• Add pauses / moments of discussion – maybe object to refer to adding excitement and make lecture more engaging / YouTube
  • Lecture capture – upload on social media eg. Youtube/moodle could help with the overload and attendance (for absent students) though this makes it easier for lazy students to not bother to attend.
  • Clear bibliography, up to date sources by adding links to bottom of slides
  • Delivering lectures outside of a normal setting (new place relevant to the lecture)
  • Allowing students to send questions after or while lecture on an online platform eg, google doc – students could type questions anonymously and tutor would answer at the end of the lecture or at the start of the next lecture or could respond on the online document for students to go back and read. This will assure students that their questions will be answered even if they are shy and can’t speak up or approach tutors.






  • Participatory
  • Peer criticism / learning / teaching
  • Collaboration / collaborative
  • Rhizomatic learning can work in small groups
  • Make friends with people / peers not in usual group
  • Encourages students autonomy (independence)
  • Can offer confidence, some students are more confident in small groups
  • Safe space – less intimidating
  • Easy to adapt to content
  • Prepare for professional involvement
  • Highlights individual strengths


  • getting students to participate (lecturer needs to be a good facilitator) – and to engage equally with respect to each other
  • Designing a brief that enables everyone to collaborate
  • Getting students to see that group work is applicable in ‘Real World’ practice
  • try to stop students being individually grade focused
  • how to develop your own voice
  • reaching a group consensus
  • unengaged student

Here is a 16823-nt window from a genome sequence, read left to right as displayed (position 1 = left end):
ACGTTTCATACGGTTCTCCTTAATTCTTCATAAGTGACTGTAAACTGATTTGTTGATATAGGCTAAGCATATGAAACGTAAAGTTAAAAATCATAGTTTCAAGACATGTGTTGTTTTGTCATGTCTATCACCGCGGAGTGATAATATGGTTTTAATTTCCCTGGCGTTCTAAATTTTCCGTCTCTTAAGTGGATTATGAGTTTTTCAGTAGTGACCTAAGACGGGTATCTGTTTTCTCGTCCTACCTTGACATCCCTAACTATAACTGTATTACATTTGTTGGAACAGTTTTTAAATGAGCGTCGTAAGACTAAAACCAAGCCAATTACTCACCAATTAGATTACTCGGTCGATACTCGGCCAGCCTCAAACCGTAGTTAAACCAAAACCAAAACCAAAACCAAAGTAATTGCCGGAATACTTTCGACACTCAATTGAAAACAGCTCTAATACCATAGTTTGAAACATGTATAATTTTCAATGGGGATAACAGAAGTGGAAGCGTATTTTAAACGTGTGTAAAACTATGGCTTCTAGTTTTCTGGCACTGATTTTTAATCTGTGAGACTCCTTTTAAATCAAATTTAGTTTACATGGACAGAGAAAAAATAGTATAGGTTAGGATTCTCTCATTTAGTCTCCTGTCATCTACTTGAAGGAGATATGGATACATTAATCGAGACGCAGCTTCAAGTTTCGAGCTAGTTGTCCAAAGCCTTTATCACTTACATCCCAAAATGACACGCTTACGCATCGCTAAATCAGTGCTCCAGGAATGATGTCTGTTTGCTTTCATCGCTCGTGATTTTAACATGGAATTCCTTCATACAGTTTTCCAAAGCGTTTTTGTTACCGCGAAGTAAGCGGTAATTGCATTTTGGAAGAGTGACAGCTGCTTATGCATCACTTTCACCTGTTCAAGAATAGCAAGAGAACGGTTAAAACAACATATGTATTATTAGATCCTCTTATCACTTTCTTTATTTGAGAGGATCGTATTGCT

• Lots of different types of small groups – group work, discussion groups, workshop and ideas
  • Giving group privacy – sometimes students can be very intrigued to what other groups are doing. If another group seems more vibrant, students in different groups can feel like they’ve missed out


  • Clearly define achievable goals at the start of the session – clear rationale defining benefits
  • Have a conversation with groups and explain that this is their mutual space to get along and share ideas
  • Encourage equal opportunity within groups – timing each student or giving students information before the session to prepare themselves so each student has something to say. However this can be a problem for really shy students, as they won’t attend.



I was struck by how much work and engagement this session had; it was a great way of getting loads of information down very quickly and, due to the quick turnarounds, it meant that we were looking at new contents/observations which focused us to work straight through for 30 minutes. Though the engagement of people within the group can be unequal.

A roaring success for me as it helps define how I might need to amend my teaching practice.